This evaluation took place in 2016 during a large-scale recruitment drive for a national call center that implements telephone surveys. During the application, applicants were asked to choose between a traditional, Monday – Friday, 9 am to 5 pm job and a job with an alternative arrangement.
Details of the intervention
Researchers conducted a randomized evaluation to determine how much workers value non-traditional work arrangements like working from home and working flexible schedules and how much they dislike having employers set their schedules on short notice. In order to determine how much workers value these types of arrangements, the researchers posted advertisements for telephone interviewer positions on a US job search platform in 68 large metro areas. The job description included the necessary skills for the job and information about the wage range. Once job seekers began their application for the position, they were asked to identify their preferences between two positions: a baseline Monday – Friday 9 am – 5 pm on-site job and an alternative job description. Each applicant was randomly assigned to view one of five alternative descriptions:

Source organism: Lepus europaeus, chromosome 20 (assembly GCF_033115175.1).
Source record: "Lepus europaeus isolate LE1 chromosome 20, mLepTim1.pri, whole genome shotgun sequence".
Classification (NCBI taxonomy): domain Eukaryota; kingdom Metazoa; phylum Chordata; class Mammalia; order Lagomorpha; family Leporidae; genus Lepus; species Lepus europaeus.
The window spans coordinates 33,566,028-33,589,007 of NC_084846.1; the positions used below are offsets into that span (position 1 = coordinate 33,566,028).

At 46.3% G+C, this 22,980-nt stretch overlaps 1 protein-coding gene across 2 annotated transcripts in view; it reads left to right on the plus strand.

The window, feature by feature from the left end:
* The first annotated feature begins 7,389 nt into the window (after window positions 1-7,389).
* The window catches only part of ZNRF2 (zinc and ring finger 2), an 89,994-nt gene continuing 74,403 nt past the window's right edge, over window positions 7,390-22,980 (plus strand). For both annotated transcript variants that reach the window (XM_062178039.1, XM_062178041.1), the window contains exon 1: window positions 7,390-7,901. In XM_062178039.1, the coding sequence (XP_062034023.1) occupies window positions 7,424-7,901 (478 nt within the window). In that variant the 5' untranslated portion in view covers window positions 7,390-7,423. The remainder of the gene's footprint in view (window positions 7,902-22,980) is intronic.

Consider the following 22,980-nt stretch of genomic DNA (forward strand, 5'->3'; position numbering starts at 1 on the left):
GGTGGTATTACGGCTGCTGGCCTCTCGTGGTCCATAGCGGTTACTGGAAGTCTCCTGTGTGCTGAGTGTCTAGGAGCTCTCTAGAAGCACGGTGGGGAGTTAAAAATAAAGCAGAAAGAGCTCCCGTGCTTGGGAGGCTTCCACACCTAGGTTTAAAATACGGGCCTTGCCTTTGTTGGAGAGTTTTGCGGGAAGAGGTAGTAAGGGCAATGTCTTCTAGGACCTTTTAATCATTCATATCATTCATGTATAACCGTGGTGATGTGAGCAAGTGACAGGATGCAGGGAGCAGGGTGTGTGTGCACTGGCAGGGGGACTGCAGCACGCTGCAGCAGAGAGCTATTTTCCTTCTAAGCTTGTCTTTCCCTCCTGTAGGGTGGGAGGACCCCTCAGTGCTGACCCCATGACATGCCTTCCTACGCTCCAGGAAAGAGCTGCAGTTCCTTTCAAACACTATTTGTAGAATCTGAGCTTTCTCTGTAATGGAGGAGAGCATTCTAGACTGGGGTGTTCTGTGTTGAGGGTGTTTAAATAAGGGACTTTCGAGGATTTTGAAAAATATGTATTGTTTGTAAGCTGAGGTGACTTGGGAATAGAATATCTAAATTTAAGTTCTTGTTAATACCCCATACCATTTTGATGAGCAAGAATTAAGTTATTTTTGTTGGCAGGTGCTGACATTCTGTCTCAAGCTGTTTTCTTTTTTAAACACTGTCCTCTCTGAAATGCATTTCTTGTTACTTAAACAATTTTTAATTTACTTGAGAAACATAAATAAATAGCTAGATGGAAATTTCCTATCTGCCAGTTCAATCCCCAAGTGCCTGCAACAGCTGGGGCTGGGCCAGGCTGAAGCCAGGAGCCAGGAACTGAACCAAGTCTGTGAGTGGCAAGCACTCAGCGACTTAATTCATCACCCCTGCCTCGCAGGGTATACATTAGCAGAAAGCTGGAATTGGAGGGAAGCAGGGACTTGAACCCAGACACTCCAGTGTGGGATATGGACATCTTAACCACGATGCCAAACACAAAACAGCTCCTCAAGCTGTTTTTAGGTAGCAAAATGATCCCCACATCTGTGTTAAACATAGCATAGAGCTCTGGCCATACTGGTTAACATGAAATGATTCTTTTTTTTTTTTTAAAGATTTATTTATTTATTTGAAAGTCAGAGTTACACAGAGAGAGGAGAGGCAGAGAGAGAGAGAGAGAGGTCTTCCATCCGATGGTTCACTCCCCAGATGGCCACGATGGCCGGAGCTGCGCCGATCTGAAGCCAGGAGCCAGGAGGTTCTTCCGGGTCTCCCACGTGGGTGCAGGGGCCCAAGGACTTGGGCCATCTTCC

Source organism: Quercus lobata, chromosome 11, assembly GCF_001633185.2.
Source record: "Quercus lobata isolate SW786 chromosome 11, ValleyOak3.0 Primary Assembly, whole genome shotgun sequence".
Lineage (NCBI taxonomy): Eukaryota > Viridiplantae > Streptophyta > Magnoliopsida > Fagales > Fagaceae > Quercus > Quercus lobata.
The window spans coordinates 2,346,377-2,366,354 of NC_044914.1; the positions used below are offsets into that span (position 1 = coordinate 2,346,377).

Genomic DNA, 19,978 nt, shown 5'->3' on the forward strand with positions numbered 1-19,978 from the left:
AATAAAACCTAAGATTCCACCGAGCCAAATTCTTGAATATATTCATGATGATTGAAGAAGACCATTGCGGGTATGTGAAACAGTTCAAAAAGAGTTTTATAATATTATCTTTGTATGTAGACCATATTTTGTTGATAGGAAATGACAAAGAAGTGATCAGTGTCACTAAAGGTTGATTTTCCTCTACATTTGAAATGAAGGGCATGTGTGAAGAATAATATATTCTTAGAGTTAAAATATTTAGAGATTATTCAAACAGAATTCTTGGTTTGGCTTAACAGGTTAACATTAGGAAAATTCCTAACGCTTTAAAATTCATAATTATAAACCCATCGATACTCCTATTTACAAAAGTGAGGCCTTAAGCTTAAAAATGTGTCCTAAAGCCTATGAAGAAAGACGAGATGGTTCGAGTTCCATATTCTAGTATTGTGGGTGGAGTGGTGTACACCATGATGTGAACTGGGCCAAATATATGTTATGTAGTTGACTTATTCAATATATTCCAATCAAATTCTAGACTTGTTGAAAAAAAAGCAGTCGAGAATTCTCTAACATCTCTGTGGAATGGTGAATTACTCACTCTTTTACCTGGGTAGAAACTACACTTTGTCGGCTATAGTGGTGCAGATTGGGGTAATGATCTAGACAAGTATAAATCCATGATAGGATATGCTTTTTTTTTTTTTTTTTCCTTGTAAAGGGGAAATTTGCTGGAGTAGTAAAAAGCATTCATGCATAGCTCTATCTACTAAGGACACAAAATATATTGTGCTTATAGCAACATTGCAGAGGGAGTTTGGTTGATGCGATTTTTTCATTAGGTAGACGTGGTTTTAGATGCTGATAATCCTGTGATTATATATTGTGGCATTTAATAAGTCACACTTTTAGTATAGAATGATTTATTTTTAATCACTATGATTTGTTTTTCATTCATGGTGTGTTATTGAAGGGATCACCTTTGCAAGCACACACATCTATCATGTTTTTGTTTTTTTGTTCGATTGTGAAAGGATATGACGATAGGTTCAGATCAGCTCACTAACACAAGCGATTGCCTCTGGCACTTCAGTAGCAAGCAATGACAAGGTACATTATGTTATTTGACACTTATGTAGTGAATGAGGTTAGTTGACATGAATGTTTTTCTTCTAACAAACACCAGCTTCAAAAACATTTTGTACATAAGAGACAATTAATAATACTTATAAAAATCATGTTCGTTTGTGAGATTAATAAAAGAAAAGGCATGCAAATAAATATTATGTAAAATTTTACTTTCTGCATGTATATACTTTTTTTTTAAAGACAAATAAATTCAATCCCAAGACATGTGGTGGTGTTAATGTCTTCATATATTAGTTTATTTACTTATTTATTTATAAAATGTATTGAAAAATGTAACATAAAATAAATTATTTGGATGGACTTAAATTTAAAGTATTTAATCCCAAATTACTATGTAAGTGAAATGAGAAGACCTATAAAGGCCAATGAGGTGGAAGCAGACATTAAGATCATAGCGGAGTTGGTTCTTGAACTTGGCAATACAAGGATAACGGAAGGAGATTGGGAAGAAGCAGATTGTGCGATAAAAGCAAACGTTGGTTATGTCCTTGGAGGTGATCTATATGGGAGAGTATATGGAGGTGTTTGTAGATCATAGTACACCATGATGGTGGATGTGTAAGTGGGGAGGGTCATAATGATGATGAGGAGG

- Flexible schedule:A forty hour-per-week position that allowed the worker to select his or her own work schedule;
- Flexible number of hours: A position that allowed the worker to select the number of hours to work per week, up to forty hours;
- Work from home: A forty hour-per-week position with a traditional schedule that gave the worker the option of working from home;